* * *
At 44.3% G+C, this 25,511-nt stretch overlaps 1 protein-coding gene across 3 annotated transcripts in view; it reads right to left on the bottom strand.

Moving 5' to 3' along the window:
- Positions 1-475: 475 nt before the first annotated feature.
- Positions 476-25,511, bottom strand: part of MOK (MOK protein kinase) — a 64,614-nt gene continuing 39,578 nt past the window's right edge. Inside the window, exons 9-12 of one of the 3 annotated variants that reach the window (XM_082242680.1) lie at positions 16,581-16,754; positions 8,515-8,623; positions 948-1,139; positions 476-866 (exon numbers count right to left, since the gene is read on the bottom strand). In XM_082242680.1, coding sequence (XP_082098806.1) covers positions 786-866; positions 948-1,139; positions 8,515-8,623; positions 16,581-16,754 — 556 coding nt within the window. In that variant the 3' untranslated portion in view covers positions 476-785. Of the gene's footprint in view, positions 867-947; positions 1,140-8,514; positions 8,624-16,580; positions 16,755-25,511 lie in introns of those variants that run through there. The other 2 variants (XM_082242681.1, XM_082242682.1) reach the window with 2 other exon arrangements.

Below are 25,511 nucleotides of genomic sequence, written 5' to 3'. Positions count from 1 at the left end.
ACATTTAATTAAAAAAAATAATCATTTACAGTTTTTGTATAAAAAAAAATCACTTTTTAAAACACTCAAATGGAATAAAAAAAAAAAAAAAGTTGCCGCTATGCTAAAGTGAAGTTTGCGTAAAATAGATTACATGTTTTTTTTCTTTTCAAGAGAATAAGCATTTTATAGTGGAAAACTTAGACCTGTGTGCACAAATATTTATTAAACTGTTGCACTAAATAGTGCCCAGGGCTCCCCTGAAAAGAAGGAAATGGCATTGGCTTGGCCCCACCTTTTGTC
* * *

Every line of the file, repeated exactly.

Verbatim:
At 44.3% G+C, this 25,511-nt stretch overlaps 1 protein-coding gene across 3 annotated transcripts in view; it reads right to left on the bottom strand.

Moving 5' to 3' along the window:
- Positions 1-475: 475 nt before the first annotated feature.
- Positions 476-25,511, bottom strand: part of MOK (MOK protein kinase) — a 64,614-nt gene continuing 39,578 nt past the window's right edge. Inside the window, exons 9-12 of one of the 3 annotated variants that reach the window (XM_082242680.1) lie at positions 16,581-16,754; positions 8,515-8,623; positions 948-1,139; positions 476-866 (exon numbers count right to left, since the gene is read on the bottom strand). In XM_082242680.1, coding sequence (XP_082098806.1) covers positions 786-866; positions 948-1,139; positions 8,515-8,623; positions 16,581-16,754 — 556 coding nt within the window. In that variant the 3' untranslated portion in view covers positions 476-785. Of the gene's footprint in view, positions 867-947; positions 1,140-8,514; positions 8,624-16,580; positions 16,755-25,511 lie in introns of those variants that run through there. The other 2 variants (XM_082242681.1, XM_082242682.1) reach the window with 2 other exon arrangements.

Below are 25,511 nucleotides of genomic sequence, written 5' to 3'. Positions count from 1 at the left end.
ACATTTAATTAAAAAAAATAATCATTTACAGTTTTTGTATAAAAAAAAATCACTTTTTAAAACACTCAAATGGAATAAAAAAAAAAAAAAAGTTGCCGCTATGCTAAAGTGAAGTTTGCGTAAAATAGATTACATGTTTTTTTTCTTTTCAAGAGAATAAGCATTTTATAGTGGAAAACTTAGACCTGTGTGCACAAATATTTATTAAACTGTTGCACTAAATAGTGCCCAGGGCTCCCCTGAAAAGAAGGAAATGGCATTGGCTTGGCCCCACCTTTTGTC